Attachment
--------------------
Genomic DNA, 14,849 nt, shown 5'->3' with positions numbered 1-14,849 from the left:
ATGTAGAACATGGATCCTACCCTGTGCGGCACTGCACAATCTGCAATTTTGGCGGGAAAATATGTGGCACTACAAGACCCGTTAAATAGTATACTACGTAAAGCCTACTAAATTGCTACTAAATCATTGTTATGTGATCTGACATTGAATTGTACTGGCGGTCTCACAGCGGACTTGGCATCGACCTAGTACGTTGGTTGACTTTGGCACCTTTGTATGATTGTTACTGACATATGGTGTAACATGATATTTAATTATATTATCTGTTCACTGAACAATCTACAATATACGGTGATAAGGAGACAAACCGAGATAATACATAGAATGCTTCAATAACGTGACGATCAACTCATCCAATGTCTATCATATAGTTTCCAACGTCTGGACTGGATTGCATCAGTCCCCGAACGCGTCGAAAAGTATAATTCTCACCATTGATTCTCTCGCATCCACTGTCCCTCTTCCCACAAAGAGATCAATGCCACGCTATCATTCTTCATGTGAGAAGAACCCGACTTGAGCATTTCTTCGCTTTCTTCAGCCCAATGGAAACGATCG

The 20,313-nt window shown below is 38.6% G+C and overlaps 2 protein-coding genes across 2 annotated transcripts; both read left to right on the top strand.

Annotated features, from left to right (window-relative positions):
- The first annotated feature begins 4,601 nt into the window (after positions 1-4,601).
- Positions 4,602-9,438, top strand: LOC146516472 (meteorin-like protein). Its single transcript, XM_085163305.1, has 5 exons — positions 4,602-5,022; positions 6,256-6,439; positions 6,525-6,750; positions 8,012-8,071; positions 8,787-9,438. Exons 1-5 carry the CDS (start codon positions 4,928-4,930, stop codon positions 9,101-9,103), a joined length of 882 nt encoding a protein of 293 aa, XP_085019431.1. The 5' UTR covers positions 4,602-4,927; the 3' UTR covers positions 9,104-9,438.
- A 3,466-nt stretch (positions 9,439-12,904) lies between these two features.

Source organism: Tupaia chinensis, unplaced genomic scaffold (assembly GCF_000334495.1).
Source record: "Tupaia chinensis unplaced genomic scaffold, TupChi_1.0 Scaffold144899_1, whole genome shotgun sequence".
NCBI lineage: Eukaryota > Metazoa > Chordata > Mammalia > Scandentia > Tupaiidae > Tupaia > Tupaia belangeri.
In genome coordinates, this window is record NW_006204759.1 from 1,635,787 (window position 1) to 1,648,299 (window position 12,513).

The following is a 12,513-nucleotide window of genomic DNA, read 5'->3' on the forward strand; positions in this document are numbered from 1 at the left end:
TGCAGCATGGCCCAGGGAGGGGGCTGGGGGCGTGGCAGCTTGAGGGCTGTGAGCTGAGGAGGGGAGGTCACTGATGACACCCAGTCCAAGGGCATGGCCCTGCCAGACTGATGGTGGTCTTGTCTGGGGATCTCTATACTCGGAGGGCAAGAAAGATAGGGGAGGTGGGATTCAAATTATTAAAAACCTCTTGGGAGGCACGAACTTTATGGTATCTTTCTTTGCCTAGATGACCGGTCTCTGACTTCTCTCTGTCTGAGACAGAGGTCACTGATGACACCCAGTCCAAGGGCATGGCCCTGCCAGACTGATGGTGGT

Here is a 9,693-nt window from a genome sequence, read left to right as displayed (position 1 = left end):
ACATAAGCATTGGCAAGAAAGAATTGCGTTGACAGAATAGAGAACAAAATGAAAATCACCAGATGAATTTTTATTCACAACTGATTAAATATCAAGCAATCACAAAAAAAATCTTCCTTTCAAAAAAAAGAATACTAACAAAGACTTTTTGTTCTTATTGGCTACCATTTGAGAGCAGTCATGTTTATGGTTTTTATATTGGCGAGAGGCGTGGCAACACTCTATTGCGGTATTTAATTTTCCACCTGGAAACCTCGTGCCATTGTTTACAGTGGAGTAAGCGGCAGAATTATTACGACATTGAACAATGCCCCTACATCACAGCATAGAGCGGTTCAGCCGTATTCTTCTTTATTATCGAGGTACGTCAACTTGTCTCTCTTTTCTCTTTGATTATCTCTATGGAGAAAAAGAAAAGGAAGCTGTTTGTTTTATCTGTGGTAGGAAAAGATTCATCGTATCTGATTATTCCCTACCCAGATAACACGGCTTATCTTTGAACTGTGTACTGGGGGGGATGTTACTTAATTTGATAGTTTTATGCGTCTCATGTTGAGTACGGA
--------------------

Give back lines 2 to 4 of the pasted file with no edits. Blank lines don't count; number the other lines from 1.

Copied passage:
ATGTAGAACATGGATCCTACCCTGTGCGGCACTGCACAATCTGCAATTTTGGCGGGAAAATATGTGGCACTACAAGACCCGTTAAATAGTATACTACGTAAAGCCTACTAAATTGCTACTAAATCATTGTTATGTGATCTGACATTGAATTGTACTGGCGGTCTCACAGCGGACTTGGCATCGACCTAGTACGTTGGTTGACTTTGGCACCTTTGTATGATTGTTACTGACATATGGTGTAACATGATATTTAATTATATTATCTGTTCACTGAACAATCTACAATATACGGTGATAAGGAGACAAACCGAGATAATACATAGAATGCTTCAATAACGTGACGATCAACTCATCCAATGTCTATCATATAGTTTCCAACGTCTGGACTGGATTGCATCAGTCCCCGAACGCGTCGAAAAGTATAATTCTCACCATTGATTCTCTCGCATCCACTGTCCCTCTTCCCACAAAGAGATCAATGCCACGCTATCATTCTTCATGTGAGAAGAACCCGACTTGAGCATTTCTTCGCTTTCTTCAGCCCAATGGAAACGATCG

The 20,313-nt window shown below is 38.6% G+C and overlaps 2 protein-coding genes across 2 annotated transcripts; both read left to right on the top strand.

Annotated features, from left to right (window-relative positions):